Ntsika Principal Madeleine Schoeman has praised Acting Head Nompumulelo Jack, the staff, School Governing Body and the broader Makhanda community for restoring calm to the school following two disrupted days.
On Friday 9 April, several Grade 12 learners fainted in one of the classes. Spurred by social media speculation, similar events on Monday 12 April caused alarm and classes were again disrupted as parents came to fetch their children. Raising the stakes were unfounded allegations that a teacher at the school was to blame.
A range of professional and spiritual support was brought in on Monday and Tuesday, including officials from the Department of Education, social workers, nurses and pastors.
The school remained closed on Tuesday 13 April and a prayer vigil was held with various local religious leaders.
On Wednesday 14 April, classes are set to resume.
District Head of Education Nkosinathi Godlo confirmed that learners would attend school as normal from tomorrow.
“Tomorrow, grades 10, 11 and 12 will come to school as per the alternating schedule,” Godlo said. “On Thursday it will be the Grade 8s and Grade 9s.”
Nurses and psychologists would be on hand to support learners if they needed it, he said.
On Friday, all the learners and various community roleplayers would be at the school, including a local Bishop who would conduct a cleansing ceremony, Godlo said.
In a letter to parents and learners, the teachers said they’d decided to postpone the remaining term assessment tests to next term.
“We recognise that learners are under a great deal of stress currently and have not been in a good frame of mind to enable them to study and perform at their best,” the school’s leadership said. “We would like to encourage all learners to come to school this week on their usual school days to receive counselling and spiritual guidance, as needed.”
Parents were invited to accompany their children to school, should they wish to do so.
The school emphasised, however, that no learner may bring a cellphone to school.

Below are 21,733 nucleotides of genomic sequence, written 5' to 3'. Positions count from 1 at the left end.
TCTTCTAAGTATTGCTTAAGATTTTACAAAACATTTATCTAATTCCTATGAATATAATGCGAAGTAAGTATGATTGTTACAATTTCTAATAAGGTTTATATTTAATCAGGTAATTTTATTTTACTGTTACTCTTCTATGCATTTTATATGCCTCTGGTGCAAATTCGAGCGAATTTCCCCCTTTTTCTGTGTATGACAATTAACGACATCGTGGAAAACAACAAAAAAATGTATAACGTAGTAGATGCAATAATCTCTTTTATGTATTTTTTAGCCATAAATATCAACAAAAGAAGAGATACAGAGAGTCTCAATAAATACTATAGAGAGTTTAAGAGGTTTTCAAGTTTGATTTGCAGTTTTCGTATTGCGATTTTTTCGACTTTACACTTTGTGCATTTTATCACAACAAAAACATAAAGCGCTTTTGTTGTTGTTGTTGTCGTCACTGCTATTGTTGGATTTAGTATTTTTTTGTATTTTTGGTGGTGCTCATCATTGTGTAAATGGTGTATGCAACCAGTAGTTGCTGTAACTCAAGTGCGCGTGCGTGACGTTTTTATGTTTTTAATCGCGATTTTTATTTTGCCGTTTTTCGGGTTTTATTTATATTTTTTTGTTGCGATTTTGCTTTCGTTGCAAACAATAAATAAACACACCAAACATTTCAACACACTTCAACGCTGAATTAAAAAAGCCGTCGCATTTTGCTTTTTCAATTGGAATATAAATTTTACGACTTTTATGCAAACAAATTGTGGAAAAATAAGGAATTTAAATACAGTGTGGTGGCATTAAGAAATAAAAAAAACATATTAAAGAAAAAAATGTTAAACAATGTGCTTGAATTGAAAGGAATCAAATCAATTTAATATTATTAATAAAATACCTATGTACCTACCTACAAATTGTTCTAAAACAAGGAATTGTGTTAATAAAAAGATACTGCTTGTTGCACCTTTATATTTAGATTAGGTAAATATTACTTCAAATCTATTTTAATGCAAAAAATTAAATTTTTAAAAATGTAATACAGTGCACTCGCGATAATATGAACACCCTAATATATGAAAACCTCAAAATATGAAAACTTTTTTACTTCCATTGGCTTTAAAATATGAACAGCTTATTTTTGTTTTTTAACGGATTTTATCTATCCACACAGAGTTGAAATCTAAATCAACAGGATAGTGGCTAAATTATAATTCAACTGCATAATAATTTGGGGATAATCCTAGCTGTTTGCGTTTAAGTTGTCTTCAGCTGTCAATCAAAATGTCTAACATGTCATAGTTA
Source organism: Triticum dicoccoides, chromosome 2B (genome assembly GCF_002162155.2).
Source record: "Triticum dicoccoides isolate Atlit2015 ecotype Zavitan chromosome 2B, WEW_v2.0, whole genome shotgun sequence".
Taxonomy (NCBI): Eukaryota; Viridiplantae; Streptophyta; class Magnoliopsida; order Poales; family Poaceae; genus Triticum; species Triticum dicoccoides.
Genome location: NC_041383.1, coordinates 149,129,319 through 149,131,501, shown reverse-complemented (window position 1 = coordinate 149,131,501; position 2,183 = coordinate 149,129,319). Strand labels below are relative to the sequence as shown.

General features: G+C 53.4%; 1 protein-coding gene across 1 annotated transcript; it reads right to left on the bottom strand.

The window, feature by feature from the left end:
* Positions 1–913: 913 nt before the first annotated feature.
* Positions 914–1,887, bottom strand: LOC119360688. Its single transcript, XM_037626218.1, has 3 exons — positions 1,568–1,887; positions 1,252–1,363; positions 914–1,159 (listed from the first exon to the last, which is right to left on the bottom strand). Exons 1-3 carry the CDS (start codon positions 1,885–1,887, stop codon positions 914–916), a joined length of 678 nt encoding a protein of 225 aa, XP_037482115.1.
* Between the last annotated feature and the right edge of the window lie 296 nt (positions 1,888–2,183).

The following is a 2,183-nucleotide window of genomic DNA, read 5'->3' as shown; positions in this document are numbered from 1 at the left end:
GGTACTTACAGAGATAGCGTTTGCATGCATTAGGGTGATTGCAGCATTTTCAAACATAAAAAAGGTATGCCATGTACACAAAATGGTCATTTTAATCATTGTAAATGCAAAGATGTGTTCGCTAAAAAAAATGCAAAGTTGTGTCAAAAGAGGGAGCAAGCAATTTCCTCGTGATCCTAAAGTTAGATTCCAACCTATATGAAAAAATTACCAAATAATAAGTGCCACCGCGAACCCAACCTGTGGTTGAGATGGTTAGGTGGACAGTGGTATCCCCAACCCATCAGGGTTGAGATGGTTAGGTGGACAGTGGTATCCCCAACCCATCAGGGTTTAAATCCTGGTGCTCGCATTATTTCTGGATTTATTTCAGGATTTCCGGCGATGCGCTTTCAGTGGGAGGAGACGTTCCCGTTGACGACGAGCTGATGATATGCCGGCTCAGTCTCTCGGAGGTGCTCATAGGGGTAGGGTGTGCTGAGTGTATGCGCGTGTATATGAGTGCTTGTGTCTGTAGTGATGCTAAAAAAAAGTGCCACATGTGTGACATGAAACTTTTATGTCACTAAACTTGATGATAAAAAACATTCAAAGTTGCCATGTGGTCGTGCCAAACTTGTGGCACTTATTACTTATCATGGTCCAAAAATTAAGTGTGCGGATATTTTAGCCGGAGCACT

“Leave your phone at home. All cellphones brought to school WILL be confiscated,” the teachers said.
“This is to protect vulnerable learners from being recorded and photographed and exposed on social media.”
A number of learners, parents and staff have pleaded for Facebook rumours to stop, along with the sharing of videos taken by learners of distressed classmates.
In a post on the school’s Facebook page, principal Madeleine Schoeman wrote, “We can only solve and cleanse if social media [posts]are stopped. At the moment we are giving life and energy to it by speculating and scaring people.”
Of grave concern, Schoeman said, were public accusations against one of the school’s teachers. Schoeman wrote: “One of our teachers is being threatened by the community without any evidence. No, stop before even worse things happen.
“God be with you to give you clear vision and wisdom to walk this very difficult path.”
Ntsika Secondary School has developed a reputation for academic success supported by excellent teaching. From a 28% matric pass rate in 2012, the school now sits among Makhanda’s top four public schools. The 2020 matrics achieved an 85% pass rate, following PJ Olivier, Graeme College and Victoria Girls’ High School.
Ntsika learners have also made their mark in extramural endeavours and their learners have achieved in debating, music and the JSE Schools Challenge, among other skills.
Schoeman is on leave and was not at the school when the incidents occurred. In reply to a request for comment from GMDirect, she said, “[Acting Principal] Mrs Jack, the staff, SGB and many community supporters and officials have shown commitment and leadership in very difficult circumstances, as have many learners and parents.”
Facebook post from the staff of Ntsika Secondary School this week:
Dear community of Ntsika and Makhanda
We wish to address the rumour that is currently circulating that [teacher’s name] is responsible for our current troubles. Let us speak plainly, this is NOT TRUE.
Everyone is understandably upset about what has taken place but we must be vigilant against placing blame on an innocent person in our desire to have someone be at fault or as the cause of this problem.
When we resort to pointing fingers, we only further divide ourselves. There is no person to blame for this situation.
As a staff, we stand firmly behind [name].
In addition, as a staff, we want to dismiss any and all rumours that the current situation has been caused by any teacher, EA, learner or parent.